The Sky at Night

26th January 2012

I’ve been scanning the skies for any sign of aurora borealis, which was predicted to make a rare appearence above the UK this week. I’ve seen some amazing recent pictures taken up in Scotland. However a good helping of cloud and the ambient light pollution in our part Yorkshire are making sure the only northern light we can see is the orange glow of Bradford street lighting.  This wasn’t the case when I was down in Herefordshire at the weekend. England’s least populated county has virtually no light pollution making stargazing on a clear night child’s play.

Cycling back from the pub at night, it was easy to make out the well-known constellations; the Plough, Orion the Hunter with his famous belt. (Though stargazing is perhaps not very wise when you are trying to steer a bicycle after a pint or two). I’m not very good at trying to piece together other stars though, but an app on my friend’s phone meant we could easily identify the planets Jupiter and Venus and other constellations such as Ursa Minor, Casseopeia and Perseus. We could even use the augmented reality to see where the sun was now it had dropped below the horizon and what stars the southern hemisphere could see.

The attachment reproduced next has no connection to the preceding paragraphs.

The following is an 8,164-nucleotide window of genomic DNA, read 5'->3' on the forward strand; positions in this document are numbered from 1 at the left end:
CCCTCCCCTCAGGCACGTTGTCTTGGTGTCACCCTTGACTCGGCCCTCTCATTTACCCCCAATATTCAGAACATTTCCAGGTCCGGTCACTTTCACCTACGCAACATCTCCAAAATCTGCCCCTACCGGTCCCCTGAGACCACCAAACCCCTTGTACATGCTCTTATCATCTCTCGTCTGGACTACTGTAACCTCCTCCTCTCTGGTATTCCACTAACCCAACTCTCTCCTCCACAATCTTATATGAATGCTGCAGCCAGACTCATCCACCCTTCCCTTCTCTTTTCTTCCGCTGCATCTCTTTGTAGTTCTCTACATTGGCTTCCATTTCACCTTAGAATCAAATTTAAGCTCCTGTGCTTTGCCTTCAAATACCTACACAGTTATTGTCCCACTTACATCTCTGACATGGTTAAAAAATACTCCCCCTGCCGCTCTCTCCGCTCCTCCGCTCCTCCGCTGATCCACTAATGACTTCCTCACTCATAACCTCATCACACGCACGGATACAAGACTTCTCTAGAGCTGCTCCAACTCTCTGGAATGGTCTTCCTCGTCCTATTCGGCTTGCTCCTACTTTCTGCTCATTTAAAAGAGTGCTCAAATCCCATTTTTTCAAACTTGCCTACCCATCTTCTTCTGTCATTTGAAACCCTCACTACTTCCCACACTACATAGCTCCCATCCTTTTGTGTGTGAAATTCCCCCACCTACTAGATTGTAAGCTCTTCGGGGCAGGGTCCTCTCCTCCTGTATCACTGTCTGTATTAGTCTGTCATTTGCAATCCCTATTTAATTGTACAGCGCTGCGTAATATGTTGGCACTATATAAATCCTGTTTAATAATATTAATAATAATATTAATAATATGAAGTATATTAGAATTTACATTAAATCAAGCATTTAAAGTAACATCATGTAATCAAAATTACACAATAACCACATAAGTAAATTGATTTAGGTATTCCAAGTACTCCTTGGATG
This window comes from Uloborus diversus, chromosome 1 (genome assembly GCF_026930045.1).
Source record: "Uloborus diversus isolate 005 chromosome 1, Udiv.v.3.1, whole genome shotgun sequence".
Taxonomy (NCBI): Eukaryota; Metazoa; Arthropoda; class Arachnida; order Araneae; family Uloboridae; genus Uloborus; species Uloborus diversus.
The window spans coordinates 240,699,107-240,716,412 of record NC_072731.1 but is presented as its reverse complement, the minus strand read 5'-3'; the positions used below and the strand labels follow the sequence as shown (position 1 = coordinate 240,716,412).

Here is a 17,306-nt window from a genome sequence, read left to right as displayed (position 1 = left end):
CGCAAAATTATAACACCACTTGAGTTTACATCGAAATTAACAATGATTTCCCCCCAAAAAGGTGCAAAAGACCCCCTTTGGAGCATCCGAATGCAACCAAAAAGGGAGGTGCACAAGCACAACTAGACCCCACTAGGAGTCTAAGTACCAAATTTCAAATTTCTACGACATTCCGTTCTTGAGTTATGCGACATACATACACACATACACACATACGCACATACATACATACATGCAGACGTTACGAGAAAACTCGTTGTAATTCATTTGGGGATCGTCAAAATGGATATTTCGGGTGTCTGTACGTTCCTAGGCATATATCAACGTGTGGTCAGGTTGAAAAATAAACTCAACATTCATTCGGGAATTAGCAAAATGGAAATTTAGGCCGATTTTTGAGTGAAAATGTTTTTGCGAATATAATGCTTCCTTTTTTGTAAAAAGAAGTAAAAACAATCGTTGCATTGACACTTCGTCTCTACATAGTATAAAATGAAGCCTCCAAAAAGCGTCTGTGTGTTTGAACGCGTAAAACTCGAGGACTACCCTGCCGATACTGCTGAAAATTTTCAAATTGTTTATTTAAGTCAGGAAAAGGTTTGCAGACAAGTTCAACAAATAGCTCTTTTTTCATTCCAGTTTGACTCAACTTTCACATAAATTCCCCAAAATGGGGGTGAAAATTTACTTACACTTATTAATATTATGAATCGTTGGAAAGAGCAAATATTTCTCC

Winter is a great time to stargaze with children; the early evenings mean the stars are out well before bedtime. It’s a calming, fascinating and wonderful thing to do, to lay back and contemplate the heavens above. Whether it inspires thoughts about science, fantasy or sprirituality, looking at the night sky reminds us how small we are and how big the universe is. You don’t need a fancy phone app or telescope, just a wide view of the night sky (try the park or school playing field), a warm blanket and a dry, clear night in an area with as little light pollution as possible. And if your kids ask you ‘why are we here?’ I hope the enquiry is more of a philosphical, than practical nature!